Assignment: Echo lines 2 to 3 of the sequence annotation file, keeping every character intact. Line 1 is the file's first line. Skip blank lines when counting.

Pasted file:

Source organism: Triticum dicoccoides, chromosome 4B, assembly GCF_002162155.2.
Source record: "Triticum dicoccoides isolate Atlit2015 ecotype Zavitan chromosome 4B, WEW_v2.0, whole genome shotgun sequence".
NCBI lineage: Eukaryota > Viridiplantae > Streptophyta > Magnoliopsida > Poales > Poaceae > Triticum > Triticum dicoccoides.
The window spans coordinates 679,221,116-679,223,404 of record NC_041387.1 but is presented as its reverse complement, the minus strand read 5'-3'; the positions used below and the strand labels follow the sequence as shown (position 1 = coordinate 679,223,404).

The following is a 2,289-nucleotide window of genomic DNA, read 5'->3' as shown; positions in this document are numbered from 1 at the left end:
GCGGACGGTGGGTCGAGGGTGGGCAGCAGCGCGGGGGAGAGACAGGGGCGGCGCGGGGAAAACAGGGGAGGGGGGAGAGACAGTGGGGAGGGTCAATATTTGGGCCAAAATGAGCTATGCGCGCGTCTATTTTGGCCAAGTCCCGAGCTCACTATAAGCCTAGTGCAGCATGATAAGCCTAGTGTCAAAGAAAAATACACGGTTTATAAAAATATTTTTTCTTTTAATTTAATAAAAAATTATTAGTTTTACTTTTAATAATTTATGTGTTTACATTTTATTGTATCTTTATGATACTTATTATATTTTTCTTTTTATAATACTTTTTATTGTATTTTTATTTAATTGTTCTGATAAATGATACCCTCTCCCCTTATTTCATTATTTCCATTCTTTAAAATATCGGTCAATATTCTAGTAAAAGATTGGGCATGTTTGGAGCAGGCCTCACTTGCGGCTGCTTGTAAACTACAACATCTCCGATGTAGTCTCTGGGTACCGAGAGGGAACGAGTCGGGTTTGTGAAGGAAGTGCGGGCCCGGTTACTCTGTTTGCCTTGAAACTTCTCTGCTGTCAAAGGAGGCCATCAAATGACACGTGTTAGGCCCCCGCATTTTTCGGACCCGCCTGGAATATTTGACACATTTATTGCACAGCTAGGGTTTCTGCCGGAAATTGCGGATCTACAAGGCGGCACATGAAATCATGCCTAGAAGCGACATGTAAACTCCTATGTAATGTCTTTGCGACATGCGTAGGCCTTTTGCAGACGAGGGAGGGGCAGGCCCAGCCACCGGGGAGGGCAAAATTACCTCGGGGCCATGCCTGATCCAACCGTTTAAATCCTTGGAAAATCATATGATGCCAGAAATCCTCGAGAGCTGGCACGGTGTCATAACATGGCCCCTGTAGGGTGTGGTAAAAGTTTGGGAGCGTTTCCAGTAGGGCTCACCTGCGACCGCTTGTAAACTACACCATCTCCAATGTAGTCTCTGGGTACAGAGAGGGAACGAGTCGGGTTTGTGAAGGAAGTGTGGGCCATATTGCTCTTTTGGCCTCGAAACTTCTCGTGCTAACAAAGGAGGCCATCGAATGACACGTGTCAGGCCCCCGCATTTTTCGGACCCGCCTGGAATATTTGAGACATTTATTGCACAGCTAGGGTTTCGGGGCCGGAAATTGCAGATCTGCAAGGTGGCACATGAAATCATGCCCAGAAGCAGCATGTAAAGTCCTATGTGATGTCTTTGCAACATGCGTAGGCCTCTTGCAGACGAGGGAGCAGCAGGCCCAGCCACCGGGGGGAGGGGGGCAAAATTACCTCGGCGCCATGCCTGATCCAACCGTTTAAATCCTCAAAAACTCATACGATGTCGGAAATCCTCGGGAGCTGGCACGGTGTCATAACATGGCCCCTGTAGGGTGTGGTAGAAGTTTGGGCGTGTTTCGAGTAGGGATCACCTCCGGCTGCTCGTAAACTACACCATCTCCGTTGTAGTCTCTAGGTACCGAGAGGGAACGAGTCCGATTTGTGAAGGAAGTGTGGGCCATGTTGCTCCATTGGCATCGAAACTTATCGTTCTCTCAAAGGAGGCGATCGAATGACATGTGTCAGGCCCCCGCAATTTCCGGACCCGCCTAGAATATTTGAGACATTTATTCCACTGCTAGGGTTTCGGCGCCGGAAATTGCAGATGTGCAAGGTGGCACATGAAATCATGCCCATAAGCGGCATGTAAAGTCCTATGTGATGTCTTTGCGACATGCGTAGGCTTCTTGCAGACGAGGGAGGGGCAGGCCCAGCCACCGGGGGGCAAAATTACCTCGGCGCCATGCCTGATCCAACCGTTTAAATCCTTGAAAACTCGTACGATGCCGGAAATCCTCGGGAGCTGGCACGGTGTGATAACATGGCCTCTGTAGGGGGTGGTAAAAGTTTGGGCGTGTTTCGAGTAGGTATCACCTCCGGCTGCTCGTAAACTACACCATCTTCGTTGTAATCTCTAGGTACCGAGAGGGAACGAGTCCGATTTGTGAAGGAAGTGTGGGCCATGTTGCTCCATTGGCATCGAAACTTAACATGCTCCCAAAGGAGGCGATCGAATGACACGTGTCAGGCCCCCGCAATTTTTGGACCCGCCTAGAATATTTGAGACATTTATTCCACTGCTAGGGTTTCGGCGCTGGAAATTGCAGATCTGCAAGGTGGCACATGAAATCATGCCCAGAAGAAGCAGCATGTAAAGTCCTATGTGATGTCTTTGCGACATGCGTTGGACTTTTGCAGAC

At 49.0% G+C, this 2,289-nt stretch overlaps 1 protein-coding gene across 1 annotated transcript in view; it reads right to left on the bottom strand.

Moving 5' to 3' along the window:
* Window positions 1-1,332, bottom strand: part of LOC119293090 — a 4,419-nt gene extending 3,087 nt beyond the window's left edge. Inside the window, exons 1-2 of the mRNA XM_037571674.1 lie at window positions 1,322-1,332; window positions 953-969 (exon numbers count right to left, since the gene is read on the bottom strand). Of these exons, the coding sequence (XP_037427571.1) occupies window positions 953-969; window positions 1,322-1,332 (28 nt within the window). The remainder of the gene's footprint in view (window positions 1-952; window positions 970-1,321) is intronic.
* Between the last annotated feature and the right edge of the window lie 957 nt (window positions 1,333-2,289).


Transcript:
Source record: "Triticum dicoccoides isolate Atlit2015 ecotype Zavitan chromosome 4B, WEW_v2.0, whole genome shotgun sequence".
NCBI lineage: Eukaryota > Viridiplantae > Streptophyta > Magnoliopsida > Poales > Poaceae > Triticum > Triticum dicoccoides.